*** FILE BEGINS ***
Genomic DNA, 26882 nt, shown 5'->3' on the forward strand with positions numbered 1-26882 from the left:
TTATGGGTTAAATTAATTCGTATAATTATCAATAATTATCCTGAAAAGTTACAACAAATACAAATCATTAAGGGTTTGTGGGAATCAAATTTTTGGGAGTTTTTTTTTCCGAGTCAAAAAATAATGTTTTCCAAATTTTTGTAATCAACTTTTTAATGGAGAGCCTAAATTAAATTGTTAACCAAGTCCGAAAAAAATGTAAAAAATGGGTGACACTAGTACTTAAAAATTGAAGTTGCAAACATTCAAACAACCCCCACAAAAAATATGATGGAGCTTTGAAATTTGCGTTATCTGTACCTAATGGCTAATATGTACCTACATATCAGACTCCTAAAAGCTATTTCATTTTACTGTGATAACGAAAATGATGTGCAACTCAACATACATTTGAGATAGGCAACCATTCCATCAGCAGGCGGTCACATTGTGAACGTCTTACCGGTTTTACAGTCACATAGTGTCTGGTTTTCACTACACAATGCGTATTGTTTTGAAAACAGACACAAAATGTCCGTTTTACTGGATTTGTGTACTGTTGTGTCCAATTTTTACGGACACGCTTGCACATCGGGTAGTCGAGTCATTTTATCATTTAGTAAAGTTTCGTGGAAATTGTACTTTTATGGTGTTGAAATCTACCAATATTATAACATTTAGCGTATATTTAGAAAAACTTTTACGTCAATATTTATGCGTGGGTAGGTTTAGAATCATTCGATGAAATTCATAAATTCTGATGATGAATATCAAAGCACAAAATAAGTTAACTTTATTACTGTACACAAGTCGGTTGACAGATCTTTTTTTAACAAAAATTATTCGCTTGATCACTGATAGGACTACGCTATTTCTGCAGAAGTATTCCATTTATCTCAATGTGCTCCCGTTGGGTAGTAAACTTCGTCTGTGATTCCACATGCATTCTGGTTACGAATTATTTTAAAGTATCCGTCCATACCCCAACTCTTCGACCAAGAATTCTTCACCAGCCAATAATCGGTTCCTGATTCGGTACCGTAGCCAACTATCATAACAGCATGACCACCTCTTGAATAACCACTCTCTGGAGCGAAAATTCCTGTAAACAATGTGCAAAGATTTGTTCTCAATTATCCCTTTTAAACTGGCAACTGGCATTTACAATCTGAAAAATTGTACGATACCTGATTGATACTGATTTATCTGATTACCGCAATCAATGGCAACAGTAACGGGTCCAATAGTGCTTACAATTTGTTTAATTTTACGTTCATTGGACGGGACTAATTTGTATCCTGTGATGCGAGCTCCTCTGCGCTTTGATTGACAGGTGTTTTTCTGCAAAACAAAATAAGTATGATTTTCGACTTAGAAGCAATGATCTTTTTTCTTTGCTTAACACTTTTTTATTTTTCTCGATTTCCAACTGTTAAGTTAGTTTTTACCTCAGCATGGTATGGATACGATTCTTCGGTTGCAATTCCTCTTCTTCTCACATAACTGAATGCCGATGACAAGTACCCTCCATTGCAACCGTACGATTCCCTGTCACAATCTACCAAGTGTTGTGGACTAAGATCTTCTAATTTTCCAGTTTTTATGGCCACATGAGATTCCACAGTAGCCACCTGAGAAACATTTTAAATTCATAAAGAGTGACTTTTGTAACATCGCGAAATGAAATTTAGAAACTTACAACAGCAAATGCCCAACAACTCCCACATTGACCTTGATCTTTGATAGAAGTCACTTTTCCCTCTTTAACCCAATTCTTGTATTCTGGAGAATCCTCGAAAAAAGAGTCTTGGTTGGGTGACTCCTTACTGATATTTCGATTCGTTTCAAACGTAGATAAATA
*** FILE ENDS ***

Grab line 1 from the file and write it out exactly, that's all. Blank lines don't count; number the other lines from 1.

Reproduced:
Genomic DNA, 26882 nt, shown 5'->3' on the forward strand with positions numbered 1-26882 from the left: